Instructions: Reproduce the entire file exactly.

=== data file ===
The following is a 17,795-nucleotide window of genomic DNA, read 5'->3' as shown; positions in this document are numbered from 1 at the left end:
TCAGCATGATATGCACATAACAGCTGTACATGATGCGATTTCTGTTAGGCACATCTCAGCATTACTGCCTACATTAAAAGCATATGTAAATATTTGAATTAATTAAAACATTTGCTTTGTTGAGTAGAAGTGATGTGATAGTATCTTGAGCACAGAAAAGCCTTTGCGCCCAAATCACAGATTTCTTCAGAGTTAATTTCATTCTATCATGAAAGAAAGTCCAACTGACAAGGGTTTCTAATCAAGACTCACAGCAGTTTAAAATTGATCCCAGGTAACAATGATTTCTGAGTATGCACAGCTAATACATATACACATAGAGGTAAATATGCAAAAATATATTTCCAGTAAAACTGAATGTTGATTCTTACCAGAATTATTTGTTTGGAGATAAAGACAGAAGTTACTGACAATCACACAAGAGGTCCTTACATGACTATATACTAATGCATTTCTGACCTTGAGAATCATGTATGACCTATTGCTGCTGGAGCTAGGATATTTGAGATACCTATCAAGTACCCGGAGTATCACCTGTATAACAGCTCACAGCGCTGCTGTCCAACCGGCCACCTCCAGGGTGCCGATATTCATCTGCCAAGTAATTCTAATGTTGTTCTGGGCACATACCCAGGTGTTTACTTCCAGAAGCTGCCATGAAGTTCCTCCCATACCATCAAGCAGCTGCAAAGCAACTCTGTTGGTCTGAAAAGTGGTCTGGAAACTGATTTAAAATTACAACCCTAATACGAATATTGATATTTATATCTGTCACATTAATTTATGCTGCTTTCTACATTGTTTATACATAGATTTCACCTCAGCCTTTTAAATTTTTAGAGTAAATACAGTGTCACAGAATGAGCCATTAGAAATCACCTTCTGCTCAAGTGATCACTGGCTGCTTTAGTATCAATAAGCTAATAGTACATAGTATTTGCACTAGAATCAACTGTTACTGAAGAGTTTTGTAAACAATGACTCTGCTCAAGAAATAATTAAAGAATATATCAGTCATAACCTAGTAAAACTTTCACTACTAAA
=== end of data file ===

The following is a 17,795-nucleotide window of genomic DNA, read 5'->3' as shown; positions in this document are numbered from 1 at the left end:
TCAGCATGATATGCACATAACAGCTGTACATGATGCGATTTCTGTTAGGCACATCTCAGCATTACTGCCTACATTAAAAGCATATGTAAATATTTGAATTAATTAAAACATTTGCTTTGTTGAGTAGAAGTGATGTGATAGTATCTTGAGCACAGAAAAGCCTTTGCGCCCAAATCACAGATTTCTTCAGAGTTAATTTCATTCTATCATGAAAGAAAGTCCAACTGACAAGGGTTTCTAATCAAGACTCACAGCAGTTTAAAATTGATCCCAGGTAACAATGATTTCTGAGTATGCACAGCTAATACATATACACATAGAGGTAAATATGCAAAAATATATTTCCAGTAAAACTGAATGTTGATTCTTACCAGAATTATTTGTTTGGAGATAAAGACAGAAGTTACTGACAATCACACAAGAGGTCCTTACATGACTATATACTAATGCATTTCTGACCTTGAGAATCATGTATGACCTATTGCTGCTGGAGCTAGGATATTTGAGATACCTATCAAGTACCCGGAGTATCACCTGTATAACAGCTCACAGCGCTGCTGTCCAACCGGCCACCTCCAGGGTGCCGATATTCATCTGCCAAGTAATTCTAATGTTGTTCTGGGCACATACCCAGGTGTTTACTTCCAGAAGCTGCCATGAAGTTCCTCCCATACCATCAAGCAGCTGCAAAGCAACTCTGTTGGTCTGAAAAGTGGTCTGGAAACTGATTTAAAATTACAACCCTAATACGAATATTGATATTTATATCTGTCACATTAATTTATGCTGCTTTCTACATTGTTTATACATAGATTTCACCTCAGCCTTTTAAATTTTTAGAGTAAATACAGTGTCACAGAATGAGCCATTAGAAATCACCTTCTGCTCAAGTGATCACTGGCTGCTTTAGTATCAATAAGCTAATAGTACATAGTATTTGCACTAGAATCAACTGTTACTGAAGAGTTTTGTAAACAATGACTCTGCTCAAGAAATAATTAAAGAATATATCAGTCATAACCTAGTAAAACTTTCACTACTAAA